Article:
Last week the US Treasury
Secretary, Timothy Geithner, introduced the Financial Stability Plan
aimed at addressing the credit crisis in the US by cleaning up banks
balance sheets and recapitalising some of them. The Plan also
anticipates both public and private purchase of bad mortgage-backed
securities. According to the latest estimates by the IMF, the total
potential losses from loans and other credit securities originating from
the US is $2.2 trillion, up from $1.4 trillion in October 2008. At the
same time, the US Treasury only has $350 billion left from the $700
billion bank bailout package approved by the Senate last year. The IMF’s
study of 122 past banking crises around the world indicates that unless
banks balance sheets are cleaned up economic recovery is very slow and
It was only under the “Takenaka Plan” in 2002 when the Japanese
government tightened its asset audits that led to the discovery of
accurate figures for banks bad assets. This in turn led to sweeping and
radical reforms of the banking system in Japan, after prolonged economic
stagnation. Given a more pessimistic view of Professor Nouriel Rubini’s
estimate that the total losses on loans made by US financial firms
including the fall in market value of their assets being $3.6 trillion
(where the US banks and brokers are exposed to half of it), the only way
that one could verify this figure and then consider policy options
including the nationalisation of insolvent banks is if the US
authorities follow what Japan did in 2002.
At the present time, political and economic pressure is not allowing
the Obama Administration to ask for more funding, given the size of the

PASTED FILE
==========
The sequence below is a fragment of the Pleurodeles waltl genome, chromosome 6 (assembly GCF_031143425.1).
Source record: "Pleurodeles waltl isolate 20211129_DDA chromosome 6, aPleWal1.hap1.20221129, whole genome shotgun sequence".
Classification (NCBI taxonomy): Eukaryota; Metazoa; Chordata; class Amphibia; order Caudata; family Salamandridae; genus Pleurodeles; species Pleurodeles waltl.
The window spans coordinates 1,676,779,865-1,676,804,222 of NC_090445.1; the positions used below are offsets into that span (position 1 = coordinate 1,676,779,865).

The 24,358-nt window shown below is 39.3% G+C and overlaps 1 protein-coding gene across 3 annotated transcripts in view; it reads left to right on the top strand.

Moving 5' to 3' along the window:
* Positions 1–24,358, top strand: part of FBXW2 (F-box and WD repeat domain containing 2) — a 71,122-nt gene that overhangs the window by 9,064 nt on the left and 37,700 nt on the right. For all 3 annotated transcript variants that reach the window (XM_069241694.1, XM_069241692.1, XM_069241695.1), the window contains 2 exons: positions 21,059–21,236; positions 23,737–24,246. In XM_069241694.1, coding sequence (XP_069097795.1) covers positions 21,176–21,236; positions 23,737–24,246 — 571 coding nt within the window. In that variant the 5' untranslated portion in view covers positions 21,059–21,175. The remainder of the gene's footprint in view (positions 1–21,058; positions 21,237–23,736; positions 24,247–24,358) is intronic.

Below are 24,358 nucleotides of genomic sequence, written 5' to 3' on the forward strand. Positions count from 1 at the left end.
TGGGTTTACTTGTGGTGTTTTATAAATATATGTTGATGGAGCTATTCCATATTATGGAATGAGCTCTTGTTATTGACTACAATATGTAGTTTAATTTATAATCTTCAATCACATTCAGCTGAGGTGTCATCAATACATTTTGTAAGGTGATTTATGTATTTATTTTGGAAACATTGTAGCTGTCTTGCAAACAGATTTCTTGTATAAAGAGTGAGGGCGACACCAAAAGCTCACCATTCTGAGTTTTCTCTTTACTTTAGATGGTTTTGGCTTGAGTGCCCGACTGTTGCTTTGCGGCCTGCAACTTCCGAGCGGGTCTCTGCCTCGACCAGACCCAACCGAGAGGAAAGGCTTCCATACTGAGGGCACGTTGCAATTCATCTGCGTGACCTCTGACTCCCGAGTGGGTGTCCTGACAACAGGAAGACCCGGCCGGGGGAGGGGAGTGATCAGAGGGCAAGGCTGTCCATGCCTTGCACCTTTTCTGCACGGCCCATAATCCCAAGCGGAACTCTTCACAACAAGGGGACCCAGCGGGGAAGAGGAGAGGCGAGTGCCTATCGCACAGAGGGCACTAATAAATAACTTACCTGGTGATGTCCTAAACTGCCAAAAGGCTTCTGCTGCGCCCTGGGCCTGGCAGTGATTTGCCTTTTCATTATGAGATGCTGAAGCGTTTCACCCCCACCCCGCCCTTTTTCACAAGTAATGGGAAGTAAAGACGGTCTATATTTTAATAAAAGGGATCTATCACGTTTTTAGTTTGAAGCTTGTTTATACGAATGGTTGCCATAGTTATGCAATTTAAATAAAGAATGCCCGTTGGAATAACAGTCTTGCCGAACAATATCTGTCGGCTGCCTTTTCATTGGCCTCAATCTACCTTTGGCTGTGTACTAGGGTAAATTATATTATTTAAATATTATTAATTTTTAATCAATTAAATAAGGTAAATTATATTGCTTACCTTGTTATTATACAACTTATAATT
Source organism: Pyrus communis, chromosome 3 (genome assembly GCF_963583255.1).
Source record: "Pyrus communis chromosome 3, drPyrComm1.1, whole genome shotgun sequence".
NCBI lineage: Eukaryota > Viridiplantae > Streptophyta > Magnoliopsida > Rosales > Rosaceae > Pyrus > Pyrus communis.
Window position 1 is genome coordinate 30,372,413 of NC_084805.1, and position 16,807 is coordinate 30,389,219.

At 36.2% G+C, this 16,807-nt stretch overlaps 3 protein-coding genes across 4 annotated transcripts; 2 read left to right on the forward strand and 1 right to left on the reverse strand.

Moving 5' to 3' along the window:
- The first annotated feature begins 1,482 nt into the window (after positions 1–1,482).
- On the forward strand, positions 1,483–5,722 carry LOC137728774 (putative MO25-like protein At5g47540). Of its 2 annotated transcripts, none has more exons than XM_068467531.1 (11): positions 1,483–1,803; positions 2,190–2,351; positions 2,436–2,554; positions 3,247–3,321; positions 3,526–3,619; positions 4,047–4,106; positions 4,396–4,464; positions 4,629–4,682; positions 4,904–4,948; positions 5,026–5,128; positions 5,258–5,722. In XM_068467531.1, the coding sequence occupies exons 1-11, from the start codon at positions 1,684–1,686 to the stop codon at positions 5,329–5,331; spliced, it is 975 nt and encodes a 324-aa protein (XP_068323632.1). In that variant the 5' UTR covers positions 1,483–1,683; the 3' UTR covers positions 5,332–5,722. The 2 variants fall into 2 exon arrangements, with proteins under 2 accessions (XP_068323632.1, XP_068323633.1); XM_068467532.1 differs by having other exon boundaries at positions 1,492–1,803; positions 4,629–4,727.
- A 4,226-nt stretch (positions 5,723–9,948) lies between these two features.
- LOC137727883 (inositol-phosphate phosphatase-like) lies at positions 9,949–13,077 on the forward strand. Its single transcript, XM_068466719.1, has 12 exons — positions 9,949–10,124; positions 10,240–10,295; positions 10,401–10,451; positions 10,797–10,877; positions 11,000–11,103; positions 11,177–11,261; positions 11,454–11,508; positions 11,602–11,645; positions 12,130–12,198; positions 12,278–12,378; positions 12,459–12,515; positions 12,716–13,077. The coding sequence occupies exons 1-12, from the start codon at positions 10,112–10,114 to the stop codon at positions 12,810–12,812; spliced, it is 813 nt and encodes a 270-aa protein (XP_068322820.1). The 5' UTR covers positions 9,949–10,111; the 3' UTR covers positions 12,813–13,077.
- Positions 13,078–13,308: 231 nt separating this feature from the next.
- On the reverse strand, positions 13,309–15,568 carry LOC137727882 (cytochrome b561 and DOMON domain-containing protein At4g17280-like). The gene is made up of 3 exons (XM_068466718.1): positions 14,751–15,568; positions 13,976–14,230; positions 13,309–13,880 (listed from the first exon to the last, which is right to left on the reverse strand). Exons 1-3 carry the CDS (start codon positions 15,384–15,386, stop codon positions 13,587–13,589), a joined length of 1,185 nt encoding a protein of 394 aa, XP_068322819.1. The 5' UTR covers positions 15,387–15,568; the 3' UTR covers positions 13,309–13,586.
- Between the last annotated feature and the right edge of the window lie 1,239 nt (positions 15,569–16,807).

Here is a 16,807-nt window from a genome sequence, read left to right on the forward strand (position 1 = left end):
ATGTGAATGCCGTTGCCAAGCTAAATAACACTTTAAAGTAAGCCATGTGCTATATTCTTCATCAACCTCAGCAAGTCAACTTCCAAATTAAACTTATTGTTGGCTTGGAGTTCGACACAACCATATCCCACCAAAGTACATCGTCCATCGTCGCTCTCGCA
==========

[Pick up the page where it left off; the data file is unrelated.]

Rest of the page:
recent US stimulus package and the sheer size of the US budget deficit
which is far too high. Two years ago, the US budget deficit of $400
billion was considered too high however the new budget deficit may well
exceed $1.6 trillion in 2009.
Moreover, requesting private and public partnerships to invest in the
US banking sector, as proposed by Timothy Geithner, will be
ineffective, as Japan experienced during its banking crisis, unless
confidence is restored to the banking system first. Until then, the US
and some of the European governments may have to act without the support
of the private sector thereby adding to their budget deficits.
The IMF produced an analysis of OECD countries from 1960 to 2007
which indicates that private investors generally withdraw from the
market well before an official recession hits a country or region.
Investors do not return to the market until well after the recession is
over. That is why the IMF’s policy has been effective government
spending during recessions. However, when a recession is associated with
a credit crunch, it will be deeper and its duration longer.
Due to the nature of the current global financial crisis, restoration
of confidence in the banking system is a prerequisite for sustained
economic recovery. Secondly, unless national stimulus packages are
mutually reinforcing and promote free trade, their contributions could